Tech Recruiting in Silicon Prairie: A Q&A With Principal Financial Group

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Gary Scholten is the Senior Vice President and Chief Information Officer of The Principal Financial Group, a global investment management leader and Fortune 500 company  based in Des Moines, Iowa. Principal has consistently been ranked in the top half of Computerworld Magazine’s list of the “100 Best Places to Work in IT” and InformationWeek Magazine’s “Top-500 Most Innovative Users of Information Technology.” Matt McDonald has over six years of recruiting in the Information Technology space and has been with Principal for nearly three years. I spoke to Gary and Matt about the Tech scene in the Midwest, the best ways to recruit regionally, what Principal looks for in entry-level hires, and where to go in Des Moines on a Friday night.

InternMatch: What are Iowa’s advantages for students or recent grads interested in the tech field?

Gary Scholten: Iowa, like many Midwestern states, is working very hard to encourage growth in the tech industry. One of the biggest draws to this part of the country, and Iowa in particular, is a much lower cost of living.

Matt McDonald: The tech industry is a booming one, just as it is in other parts of the country. Iowa is affectionately referred to as a part of Silicon Prairie. There is a lot of interest in the startup space out here, that combined with plenty of great talent in the region makes for a lot of interest in the tech field.

IM: How have you been successful in garnering the interest of talented and motivated students in the past?

GS: It’s something of a two-pronged approach. We constantly look for entry-level hires. As of right now we have over 1800 professionals working in the technology space. Our most recent strategy includes a Nationwide search for employees because we believe that this contributes to diversity, and diversity always contributes directly to ingenuity and innovation. We have seen very positive results from this recruiting style. Currently, we have 75 interns from 30 different colleges and universities and from 14 different states. Most importantly we strive to give our employees, new hires or otherwise, an environment where they feel like they can be successful. Ultimately, that’s our job, to enable success. We ensure that our interns are given jobs that will challenge them and they will find interesting or important. That’s all about collaboration, which is the name of the game in business. World class IT professionals work directly with the same caliber business professionals and vise versa, right here in Des Moines. We also go after a very broad range of technologies, not just what is bright and shiny right now. That’s another attraction.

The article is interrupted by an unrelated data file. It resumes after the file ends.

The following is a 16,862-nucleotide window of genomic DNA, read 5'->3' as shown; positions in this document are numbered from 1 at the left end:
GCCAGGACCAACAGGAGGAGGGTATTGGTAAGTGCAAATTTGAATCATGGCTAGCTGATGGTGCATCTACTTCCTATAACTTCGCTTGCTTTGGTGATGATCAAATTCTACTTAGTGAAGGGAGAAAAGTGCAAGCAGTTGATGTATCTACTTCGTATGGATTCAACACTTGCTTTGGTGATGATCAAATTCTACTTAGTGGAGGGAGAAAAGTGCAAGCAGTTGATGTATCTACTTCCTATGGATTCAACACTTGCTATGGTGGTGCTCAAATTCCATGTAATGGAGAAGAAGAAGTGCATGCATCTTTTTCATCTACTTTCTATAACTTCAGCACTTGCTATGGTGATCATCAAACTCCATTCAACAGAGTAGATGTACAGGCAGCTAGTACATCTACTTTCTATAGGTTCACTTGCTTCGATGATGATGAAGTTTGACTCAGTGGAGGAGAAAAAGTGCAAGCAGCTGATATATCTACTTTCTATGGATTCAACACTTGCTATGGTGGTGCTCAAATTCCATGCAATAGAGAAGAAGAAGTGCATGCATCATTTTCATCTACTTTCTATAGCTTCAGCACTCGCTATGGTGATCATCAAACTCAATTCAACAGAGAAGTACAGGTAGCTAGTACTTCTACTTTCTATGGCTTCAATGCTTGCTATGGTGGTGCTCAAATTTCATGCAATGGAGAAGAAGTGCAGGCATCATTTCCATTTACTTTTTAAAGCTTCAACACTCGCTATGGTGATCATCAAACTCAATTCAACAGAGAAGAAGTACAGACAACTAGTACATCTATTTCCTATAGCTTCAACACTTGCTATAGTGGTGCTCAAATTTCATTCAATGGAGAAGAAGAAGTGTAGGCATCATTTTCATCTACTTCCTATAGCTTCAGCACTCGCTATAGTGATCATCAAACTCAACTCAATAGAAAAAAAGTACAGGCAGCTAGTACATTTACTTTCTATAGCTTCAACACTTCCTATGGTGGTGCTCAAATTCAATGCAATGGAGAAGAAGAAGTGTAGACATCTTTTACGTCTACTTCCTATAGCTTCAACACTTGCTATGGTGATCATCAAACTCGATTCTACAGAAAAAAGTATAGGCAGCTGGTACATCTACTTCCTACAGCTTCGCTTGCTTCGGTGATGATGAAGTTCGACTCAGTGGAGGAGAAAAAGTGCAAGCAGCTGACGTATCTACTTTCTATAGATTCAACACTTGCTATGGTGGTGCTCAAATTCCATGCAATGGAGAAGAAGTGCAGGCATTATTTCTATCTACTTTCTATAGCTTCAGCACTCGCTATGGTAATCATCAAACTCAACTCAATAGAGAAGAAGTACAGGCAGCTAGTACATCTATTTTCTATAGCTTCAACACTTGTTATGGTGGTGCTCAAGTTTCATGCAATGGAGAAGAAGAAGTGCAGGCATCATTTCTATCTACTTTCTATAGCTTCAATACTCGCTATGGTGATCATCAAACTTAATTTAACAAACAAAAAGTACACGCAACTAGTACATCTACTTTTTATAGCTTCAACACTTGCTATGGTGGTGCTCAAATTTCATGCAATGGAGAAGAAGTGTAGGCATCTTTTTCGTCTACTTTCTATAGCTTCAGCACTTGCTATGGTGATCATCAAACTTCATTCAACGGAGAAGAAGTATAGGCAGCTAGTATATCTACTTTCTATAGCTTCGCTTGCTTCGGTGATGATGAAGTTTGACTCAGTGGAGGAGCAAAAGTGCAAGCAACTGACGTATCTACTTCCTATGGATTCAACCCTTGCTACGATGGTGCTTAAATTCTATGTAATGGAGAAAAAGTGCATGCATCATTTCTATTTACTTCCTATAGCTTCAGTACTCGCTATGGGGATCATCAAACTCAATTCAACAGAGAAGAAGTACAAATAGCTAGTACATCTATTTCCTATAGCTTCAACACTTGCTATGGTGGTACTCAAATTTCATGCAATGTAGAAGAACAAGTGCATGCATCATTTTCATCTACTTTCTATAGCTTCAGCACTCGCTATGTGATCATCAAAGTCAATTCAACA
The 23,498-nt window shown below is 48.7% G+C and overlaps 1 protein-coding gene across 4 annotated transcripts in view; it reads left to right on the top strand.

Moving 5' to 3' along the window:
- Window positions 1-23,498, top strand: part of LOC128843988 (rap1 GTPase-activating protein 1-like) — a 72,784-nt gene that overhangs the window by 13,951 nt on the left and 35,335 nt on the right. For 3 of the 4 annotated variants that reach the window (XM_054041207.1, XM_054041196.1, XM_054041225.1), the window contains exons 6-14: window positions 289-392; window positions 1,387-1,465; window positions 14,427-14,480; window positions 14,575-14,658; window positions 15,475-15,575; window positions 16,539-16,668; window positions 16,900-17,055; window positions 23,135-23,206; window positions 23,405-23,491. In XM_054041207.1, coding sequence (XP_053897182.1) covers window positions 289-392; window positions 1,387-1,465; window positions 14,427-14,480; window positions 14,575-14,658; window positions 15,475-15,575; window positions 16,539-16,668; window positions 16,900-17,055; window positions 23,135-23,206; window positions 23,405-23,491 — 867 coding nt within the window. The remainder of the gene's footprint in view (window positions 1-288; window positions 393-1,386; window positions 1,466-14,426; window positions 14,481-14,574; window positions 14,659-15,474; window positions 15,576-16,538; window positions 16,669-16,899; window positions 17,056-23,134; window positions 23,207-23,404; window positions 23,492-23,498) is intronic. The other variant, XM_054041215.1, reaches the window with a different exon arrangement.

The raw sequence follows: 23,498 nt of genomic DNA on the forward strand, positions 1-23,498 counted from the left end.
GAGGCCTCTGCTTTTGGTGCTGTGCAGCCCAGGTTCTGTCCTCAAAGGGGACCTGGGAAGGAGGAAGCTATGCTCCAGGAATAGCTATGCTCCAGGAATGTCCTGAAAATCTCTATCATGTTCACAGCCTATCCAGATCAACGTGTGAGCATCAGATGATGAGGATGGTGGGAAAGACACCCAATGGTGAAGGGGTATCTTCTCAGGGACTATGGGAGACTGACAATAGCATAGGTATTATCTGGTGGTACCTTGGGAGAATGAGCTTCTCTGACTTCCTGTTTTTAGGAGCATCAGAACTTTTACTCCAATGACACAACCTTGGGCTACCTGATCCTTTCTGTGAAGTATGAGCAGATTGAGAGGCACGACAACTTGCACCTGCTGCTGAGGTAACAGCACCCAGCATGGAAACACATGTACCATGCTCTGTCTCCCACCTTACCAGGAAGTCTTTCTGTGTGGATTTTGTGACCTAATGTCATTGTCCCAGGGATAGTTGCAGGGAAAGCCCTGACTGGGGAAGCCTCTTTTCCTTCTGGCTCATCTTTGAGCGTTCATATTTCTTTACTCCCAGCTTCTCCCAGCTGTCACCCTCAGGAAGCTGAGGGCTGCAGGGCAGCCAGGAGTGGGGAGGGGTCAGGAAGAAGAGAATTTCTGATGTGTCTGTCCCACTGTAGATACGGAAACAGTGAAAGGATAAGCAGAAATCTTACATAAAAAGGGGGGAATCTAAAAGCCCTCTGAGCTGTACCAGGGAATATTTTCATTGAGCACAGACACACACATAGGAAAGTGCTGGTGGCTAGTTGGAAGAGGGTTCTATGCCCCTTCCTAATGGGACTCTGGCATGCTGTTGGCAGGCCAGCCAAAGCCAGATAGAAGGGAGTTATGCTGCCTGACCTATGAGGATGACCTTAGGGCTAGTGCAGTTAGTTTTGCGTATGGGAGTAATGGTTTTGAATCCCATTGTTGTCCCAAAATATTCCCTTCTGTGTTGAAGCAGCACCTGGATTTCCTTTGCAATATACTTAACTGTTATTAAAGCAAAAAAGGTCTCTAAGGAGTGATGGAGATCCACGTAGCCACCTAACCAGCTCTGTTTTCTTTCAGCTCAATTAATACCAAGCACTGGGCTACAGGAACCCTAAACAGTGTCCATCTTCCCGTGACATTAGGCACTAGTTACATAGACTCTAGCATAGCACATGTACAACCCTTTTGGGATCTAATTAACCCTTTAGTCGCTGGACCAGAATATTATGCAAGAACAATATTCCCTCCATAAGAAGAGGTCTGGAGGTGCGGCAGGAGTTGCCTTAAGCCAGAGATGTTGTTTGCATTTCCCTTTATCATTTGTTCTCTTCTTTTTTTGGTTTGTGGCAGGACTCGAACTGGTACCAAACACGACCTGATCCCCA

MM: He’s right. Just as an example, we have a partnership with North Carolina State University that has allowed us to bring talented interns to our corporate office in Des Moines and help staff our local office in Raleigh. We can recruit people from North Carolina to work remotely for our company in Des Moines. We try to be very accommodating in our recruitment strategies.

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IM: What challenges have you faced from coastal-based competition, especially from companies in Silicon Valley? How have you stayed ahead of the curve?